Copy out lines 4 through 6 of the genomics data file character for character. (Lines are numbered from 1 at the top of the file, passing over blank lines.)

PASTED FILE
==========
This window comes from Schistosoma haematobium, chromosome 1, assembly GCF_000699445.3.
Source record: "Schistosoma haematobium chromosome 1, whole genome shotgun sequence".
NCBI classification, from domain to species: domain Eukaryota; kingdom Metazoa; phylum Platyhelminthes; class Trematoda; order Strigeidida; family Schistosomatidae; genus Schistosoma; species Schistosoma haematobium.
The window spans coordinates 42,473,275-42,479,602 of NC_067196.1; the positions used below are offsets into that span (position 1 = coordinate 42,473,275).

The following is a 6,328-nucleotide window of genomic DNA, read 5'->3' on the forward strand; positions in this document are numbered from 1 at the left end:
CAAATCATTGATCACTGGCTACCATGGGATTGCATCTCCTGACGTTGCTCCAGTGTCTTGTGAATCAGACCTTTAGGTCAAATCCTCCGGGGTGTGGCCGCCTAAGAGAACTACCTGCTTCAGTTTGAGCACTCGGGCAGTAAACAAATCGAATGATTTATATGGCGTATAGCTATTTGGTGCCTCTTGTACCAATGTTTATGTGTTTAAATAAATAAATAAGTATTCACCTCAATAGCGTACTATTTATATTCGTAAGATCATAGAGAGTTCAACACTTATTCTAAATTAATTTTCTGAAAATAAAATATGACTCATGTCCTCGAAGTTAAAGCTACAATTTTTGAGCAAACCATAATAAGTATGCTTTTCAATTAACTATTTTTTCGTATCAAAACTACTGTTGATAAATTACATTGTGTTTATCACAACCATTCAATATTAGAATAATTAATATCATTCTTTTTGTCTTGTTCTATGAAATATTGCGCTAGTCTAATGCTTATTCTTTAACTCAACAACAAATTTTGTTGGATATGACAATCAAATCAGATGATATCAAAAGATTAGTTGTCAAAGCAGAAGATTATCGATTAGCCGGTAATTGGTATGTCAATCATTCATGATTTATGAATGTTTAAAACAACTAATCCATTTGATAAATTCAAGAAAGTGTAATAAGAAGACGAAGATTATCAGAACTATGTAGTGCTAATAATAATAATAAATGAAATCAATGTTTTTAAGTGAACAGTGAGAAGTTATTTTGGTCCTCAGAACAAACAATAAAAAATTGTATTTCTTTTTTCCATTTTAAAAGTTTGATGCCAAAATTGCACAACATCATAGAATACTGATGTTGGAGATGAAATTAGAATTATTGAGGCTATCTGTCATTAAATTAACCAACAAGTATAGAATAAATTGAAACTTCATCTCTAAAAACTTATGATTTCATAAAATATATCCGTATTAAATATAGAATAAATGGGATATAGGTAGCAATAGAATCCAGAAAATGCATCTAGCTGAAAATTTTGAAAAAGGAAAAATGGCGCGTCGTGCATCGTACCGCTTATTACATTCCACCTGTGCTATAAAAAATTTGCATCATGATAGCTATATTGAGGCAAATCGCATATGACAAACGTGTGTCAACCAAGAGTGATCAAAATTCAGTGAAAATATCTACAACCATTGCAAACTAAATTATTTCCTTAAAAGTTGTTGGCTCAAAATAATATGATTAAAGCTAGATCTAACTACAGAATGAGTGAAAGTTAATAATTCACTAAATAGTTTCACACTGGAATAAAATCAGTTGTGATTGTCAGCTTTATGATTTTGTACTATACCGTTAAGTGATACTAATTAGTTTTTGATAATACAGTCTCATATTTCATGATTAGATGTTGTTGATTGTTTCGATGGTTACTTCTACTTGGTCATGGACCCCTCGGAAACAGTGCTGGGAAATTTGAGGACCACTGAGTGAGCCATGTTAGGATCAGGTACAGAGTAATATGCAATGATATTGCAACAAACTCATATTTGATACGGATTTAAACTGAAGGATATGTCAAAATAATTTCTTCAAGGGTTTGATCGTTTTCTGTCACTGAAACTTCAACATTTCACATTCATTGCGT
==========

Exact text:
The window spans coordinates 42,473,275-42,479,602 of NC_067196.1; the positions used below are offsets into that span (position 1 = coordinate 42,473,275).

The following is a 6,328-nucleotide window of genomic DNA, read 5'->3' on the forward strand; positions in this document are numbered from 1 at the left end:
CAAATCATTGATCACTGGCTACCATGGGATTGCATCTCCTGACGTTGCTCCAGTGTCTTGTGAATCAGACCTTTAGGTCAAATCCTCCGGGGTGTGGCCGCCTAAGAGAACTACCTGCTTCAGTTTGAGCACTCGGGCAGTAAACAAATCGAATGATTTATATGGCGTATAGCTATTTGGTGCCTCTTGTACCAATGTTTATGTGTTTAAATAAATAAATAAGTATTCACCTCAATAGCGTACTATTTATATTCGTAAGATCATAGAGAGTTCAACACTTATTCTAAATTAATTTTCTGAAAATAAAATATGACTCATGTCCTCGAAGTTAAAGCTACAATTTTTGAGCAAACCATAATAAGTATGCTTTTCAATTAACTATTTTTTCGTATCAAAACTACTGTTGATAAATTACATTGTGTTTATCACAACCATTCAATATTAGAATAATTAATATCATTCTTTTTGTCTTGTTCTATGAAATATTGCGCTAGTCTAATGCTTATTCTTTAACTCAACAACAAATTTTGTTGGATATGACAATCAAATCAGATGATATCAAAAGATTAGTTGTCAAAGCAGAAGATTATCGATTAGCCGGTAATTGGTATGTCAATCATTCATGATTTATGAATGTTTAAAACAACTAATCCATTTGATAAATTCAAGAAAGTGTAATAAGAAGACGAAGATTATCAGAACTATGTAGTGCTAATAATAATAATAAATGAAATCAATGTTTTTAAGTGAACAGTGAGAAGTTATTTTGGTCCTCAGAACAAACAATAAAAAATTGTATTTCTTTTTTCCATTTTAAAAGTTTGATGCCAAAATTGCACAACATCATAGAATACTGATGTTGGAGATGAAATTAGAATTATTGAGGCTATCTGTCATTAAATTAACCAACAAGTATAGAATAAATTGAAACTTCATCTCTAAAAACTTATGATTTCATAAAATATATCCGTATTAAATATAGAATAAATGGGATATAGGTAGCAATAGAATCCAGAAAATGCATCTAGCTGAAAATTTTGAAAAAGGAAAAATGGCGCGTCGTGCATCGTACCGCTTATTACATTCCACCTGTGCTATAAAAAATTTGCATCATGATAGCTATATTGAGGCAAATCGCATATGACAAACGTGTGTCAACCAAGAGTGATCAAAATTCAGTGAAAATATCTACAACCATTGCAAACTAAATTATTTCCTTAAAAGTTGTTGGCTCAAAATAATATGATTAAAGCTAGATCTAACTACAGAATGAGTGAAAGTTAATAATTCACTAAATAGTTTCACACTGGAATAAAATCAGTTGTGATTGTCAGCTTTATGATTTTGTACTATACCGTTAAGTGATACTAATTAGTTTTTGATAATACAGTCTCATATTTCATGATTAGATGTTGTTGATTGTTTCGATGGTTACTTCTACTTGGTCATGGACCCCTCGGAAACAGTGCTGGGAAATTTGAGGACCACTGAGTGAGCCATGTTAGGATCAGGTACAGAGTAATATGCAATGATATTGCAACAAACTCATATTTGATACGGATTTAAACTGAAGGATATGTCAAAATAATTTCTTCAAGGGTTTGATCGTTTTCTGTCACTGAAACTTCAACATTTCACATTCATTGCGT